Smaller, busy fish such as anthias (Pseudanthias spp.), damselfish (Pomacentridae), dottybacks (Pseudochromis spp.), fairy wrasse (Cirrhilabrus spp.), peacock wrasse (Macropharyngodon spp.) and flasher wrasse (Paracheilinus spp.) are all suitable groups with which Powder blues will mix with the minimum of conflict. Stock larger fish such as dwarf angelfish, larger wrasse and angelfish before the Powder blue. Of course, any species choices will also be influenced by the variety of sessile invertebrates, if any, that are also stocked.
For the majority of specimens, once the first month in their new home has been successfully negotiated, they will go from strength to strength. However, water quality must be maintained to high standards and care must be given to the diet of the surgeonfish. Given that the Powder blue is one of the last fish stocked into the system, at least the last fish of any size that should be stocked, attention will have to be given to feeding all of the other fish in the aquarium too and to ensure that they are not competing too strongly with
the Powder blue.
One of the best ways to offer food to this fish is using nori or other forms of dried alga (dried sushi nori is the form I find most Powder blues accept most readily) on a seaweed clip daily. This should ideally be placed into the aquarium in the morning (or when the daylight period of the aquarium begins), so the fish can browse throughout the day. Meatier offerings can be made; pellets and flake are often accepted by this species, as are familiar frozen diets such as
Mysis and Brine shrimp. There are many other formulations of frozen food containing algal enrichments or high percentages of vegetable material that are also suitable. Keep the diet varied and of high quality, but always offer the dried alga.
How to set up a Powder blue surgeonfish tank
Tank size: 400 l/88 gal is an absolute minimum for this species long-term. It will afford swimming space for this active fish and a water volume that is sufficiently large to afford some stability to the system.
Filtration: For me, the best way to create an aquarium sympathetic to the needs of a Powder blue is to make it a living rock based system. This means the bacteria within the rock itself will provide the biological filtration: the removal of ammonia and nitrite.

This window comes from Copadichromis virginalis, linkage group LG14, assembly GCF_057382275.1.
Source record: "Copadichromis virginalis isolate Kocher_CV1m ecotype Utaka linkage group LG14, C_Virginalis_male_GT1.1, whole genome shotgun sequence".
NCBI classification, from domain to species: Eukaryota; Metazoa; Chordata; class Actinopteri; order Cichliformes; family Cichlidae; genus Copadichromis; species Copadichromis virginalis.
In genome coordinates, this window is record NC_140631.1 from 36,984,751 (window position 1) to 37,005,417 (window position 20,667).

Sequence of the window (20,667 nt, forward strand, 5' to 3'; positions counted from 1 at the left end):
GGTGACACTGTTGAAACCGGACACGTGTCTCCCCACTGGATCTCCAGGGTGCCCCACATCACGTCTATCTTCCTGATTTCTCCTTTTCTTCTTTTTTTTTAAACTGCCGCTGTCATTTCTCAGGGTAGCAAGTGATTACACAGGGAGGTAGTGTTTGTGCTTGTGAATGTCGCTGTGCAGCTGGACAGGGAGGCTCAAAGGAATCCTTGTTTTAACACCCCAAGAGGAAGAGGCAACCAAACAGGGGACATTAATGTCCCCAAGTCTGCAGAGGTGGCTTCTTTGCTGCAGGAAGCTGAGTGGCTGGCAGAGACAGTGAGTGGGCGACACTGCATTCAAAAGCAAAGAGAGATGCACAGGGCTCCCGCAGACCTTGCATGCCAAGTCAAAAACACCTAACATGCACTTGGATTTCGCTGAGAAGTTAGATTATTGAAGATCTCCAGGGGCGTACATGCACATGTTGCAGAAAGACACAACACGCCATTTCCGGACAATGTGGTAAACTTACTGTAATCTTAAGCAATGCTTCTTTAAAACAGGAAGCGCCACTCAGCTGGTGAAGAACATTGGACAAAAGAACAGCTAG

Nitrate can be controlled to an extent by other varieties of live rock based bacteria and enhanced through the use of carbon dosing, whether with liquid alcohol based products or through the use of bio-pellet reactors. A good-sized, efficient protein skimmer is essential whether carbon dosing is employed or not.
Water currents and their intensity will be determined by the species of coral where stocked, but Powder blues do seem to enjoy areas of vigorous water movement provided by stream-type pumps, as long as they have areas where they can find quieter water.
Equipment: You are going to need an ultraviolet (UV) steriliser. You might be one of the lucky people who stock a Powder blue that never develops a protozoan parasite such as white spot (Cryptocaryon) or marine velvet (Amyloodinium), but that would place you in the minority of aquarists with experience of this species.
Thinking you might get lucky is a big mistake, and why endanger the life of not only your Powder blue, but also the rest of your stock, as the aforementioned parasites are highly contagious and potentially lethal. This, coupled with the fact that treatment options in a reef aquarium containing live rock and corals are extremely limited and it becomes clear that the UV cannot be seen as an option; it’s compulsory. Prevention is always better than cure in these situations, and running the UV when the fish is introduced to the system and for a period of three to four weeks subsequently will increase your chances of success with this fish.
If you plan on keeping corals in the Powder blue aquarium, and there is no reason why you shouldn’t, then the lighting will need to be adequate for the species/varieties chosen. LED illumination gives that authentic rippling light effect that is such a prominent part of the shallow reef experience. Although the current trend for high percentages of blue light in stony coral aquariums enhances the fluorescent proteins in their tissues, lower Kelvin ratings will afford a whiter light that will showcase the fabulous colouration of the Powder blue as well as faithfully recreate the shallow water in which this fish is commonly encountered.
Aquascaping: Powder blue surgeonfish adore swimming space. In this system, building a shallow incline of reef at about 30 degrees to the horizontal affords plenty of open water and yet still lots of rocky substrate over which the fish can browse for algae. Alternatively, you could opt for a horizontal arrangement of rock with one or two sand or rubble patches that would recreate the reef
flat zone nicely. Corals can be widely spaced giving focal points of interest with plenty of exposed rock over which the fish can browse.
Quarantining is a hard process to argue against for any fish, saltwater or freshwater, but reality dictates that few marine aquarists have the budget and space to establish a system into which fish can be placed, observed and treated and therefore don’t own one. Lack of quarantining is another one of the reasons why a UV steriliser is an essential piece of kit for the Powder blue.